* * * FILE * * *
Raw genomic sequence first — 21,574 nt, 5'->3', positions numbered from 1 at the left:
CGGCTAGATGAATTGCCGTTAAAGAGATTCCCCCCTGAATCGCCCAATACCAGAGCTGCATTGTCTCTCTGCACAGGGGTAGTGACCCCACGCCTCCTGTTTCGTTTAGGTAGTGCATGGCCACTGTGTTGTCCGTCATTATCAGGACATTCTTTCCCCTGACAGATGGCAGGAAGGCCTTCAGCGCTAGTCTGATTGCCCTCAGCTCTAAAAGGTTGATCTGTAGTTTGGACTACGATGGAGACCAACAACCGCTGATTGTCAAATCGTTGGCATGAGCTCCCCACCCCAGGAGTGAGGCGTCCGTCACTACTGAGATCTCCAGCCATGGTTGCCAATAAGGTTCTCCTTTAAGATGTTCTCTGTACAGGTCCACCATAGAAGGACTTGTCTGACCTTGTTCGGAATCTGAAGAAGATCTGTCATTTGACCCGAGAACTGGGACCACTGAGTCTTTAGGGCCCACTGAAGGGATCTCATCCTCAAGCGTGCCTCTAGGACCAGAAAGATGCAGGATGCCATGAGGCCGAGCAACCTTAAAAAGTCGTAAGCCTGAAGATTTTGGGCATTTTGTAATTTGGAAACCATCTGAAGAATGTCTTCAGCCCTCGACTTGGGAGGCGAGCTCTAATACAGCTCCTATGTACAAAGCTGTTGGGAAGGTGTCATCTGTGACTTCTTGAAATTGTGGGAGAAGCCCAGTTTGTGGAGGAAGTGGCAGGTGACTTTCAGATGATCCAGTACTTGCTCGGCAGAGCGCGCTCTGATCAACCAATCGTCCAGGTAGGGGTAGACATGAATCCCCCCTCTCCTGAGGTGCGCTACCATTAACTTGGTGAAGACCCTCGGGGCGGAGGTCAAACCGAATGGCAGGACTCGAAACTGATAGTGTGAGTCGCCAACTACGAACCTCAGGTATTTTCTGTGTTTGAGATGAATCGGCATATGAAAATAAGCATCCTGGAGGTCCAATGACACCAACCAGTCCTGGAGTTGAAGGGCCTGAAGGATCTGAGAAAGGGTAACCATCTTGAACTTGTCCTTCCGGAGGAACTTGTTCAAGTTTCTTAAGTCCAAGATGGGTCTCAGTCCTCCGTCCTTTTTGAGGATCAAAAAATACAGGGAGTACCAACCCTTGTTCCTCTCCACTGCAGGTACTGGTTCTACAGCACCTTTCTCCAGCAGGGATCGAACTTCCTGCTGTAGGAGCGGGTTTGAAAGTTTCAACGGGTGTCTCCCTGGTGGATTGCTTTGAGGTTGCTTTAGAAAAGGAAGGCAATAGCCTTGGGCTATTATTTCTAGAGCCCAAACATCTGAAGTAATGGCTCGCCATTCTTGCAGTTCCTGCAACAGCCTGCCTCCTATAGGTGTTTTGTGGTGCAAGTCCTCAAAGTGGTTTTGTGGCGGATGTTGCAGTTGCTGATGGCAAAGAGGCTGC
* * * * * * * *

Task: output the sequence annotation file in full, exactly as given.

Raw genomic sequence first — 21,574 nt, 5'->3', positions numbered from 1 at the left:
CGGCTAGATGAATTGCCGTTAAAGAGATTCCCCCCTGAATCGCCCAATACCAGAGCTGCATTGTCTCTCTGCACAGGGGTAGTGACCCCACGCCTCCTGTTTCGTTTAGGTAGTGCATGGCCACTGTGTTGTCCGTCATTATCAGGACATTCTTTCCCCTGACAGATGGCAGGAAGGCCTTCAGCGCTAGTCTGATTGCCCTCAGCTCTAAAAGGTTGATCTGTAGTTTGGACTACGATGGAGACCAACAACCGCTGATTGTCAAATCGTTGGCATGAGCTCCCCACCCCAGGAGTGAGGCGTCCGTCACTACTGAGATCTCCAGCCATGGTTGCCAATAAGGTTCTCCTTTAAGATGTTCTCTGTACAGGTCCACCATAGAAGGACTTGTCTGACCTTGTTCGGAATCTGAAGAAGATCTGTCATTTGACCCGAGAACTGGGACCACTGAGTCTTTAGGGCCCACTGAAGGGATCTCATCCTCAAGCGTGCCTCTAGGACCAGAAAGATGCAGGATGCCATGAGGCCGAGCAACCTTAAAAAGTCGTAAGCCTGAAGATTTTGGGCATTTTGTAATTTGGAAACCATCTGAAGAATGTCTTCAGCCCTCGACTTGGGAGGCGAGCTCTAATACAGCTCCTATGTACAAAGCTGTTGGGAAGGTGTCATCTGTGACTTCTTGAAATTGTGGGAGAAGCCCAGTTTGTGGAGGAAGTGGCAGGTGACTTTCAGATGATCCAGTACTTGCTCGGCAGAGCGCGCTCTGATCAACCAATCGTCCAGGTAGGGGTAGACATGAATCCCCCCTCTCCTGAGGTGCGCTACCATTAACTTGGTGAAGACCCTCGGGGCGGAGGTCAAACCGAATGGCAGGACTCGAAACTGATAGTGTGAGTCGCCAACTACGAACCTCAGGTATTTTCTGTGTTTGAGATGAATCGGCATATGAAAATAAGCATCCTGGAGGTCCAATGACACCAACCAGTCCTGGAGTTGAAGGGCCTGAAGGATCTGAGAAAGGGTAACCATCTTGAACTTGTCCTTCCGGAGGAACTTGTTCAAGTTTCTTAAGTCCAAGATGGGTCTCAGTCCTCCGTCCTTTTTGAGGATCAAAAAATACAGGGAGTACCAACCCTTGTTCCTCTCCACTGCAGGTACTGGTTCTACAGCACCTTTCTCCAGCAGGGATCGAACTTCCTGCTGTAGGAGCGGGTTTGAAAGTTTCAACGGGTGTCTCCCTGGTGGATTGCTTTGAGGTTGCTTTAGAAAAGGAAGGCAATAGCCTTGGGCTATTATTTCTAGAGCCCAAACATCTGAAGTAATGGCTCGCCATTCTTGCAGTTCCTGCAACAGCCTGCCTCCTATAGGTGTTTTGTGGTGCAAGTCCTCAAAGTGGTTTTGTGGCGGATGTTGCAGTTGCTGATGGCAAAGAGGCTGC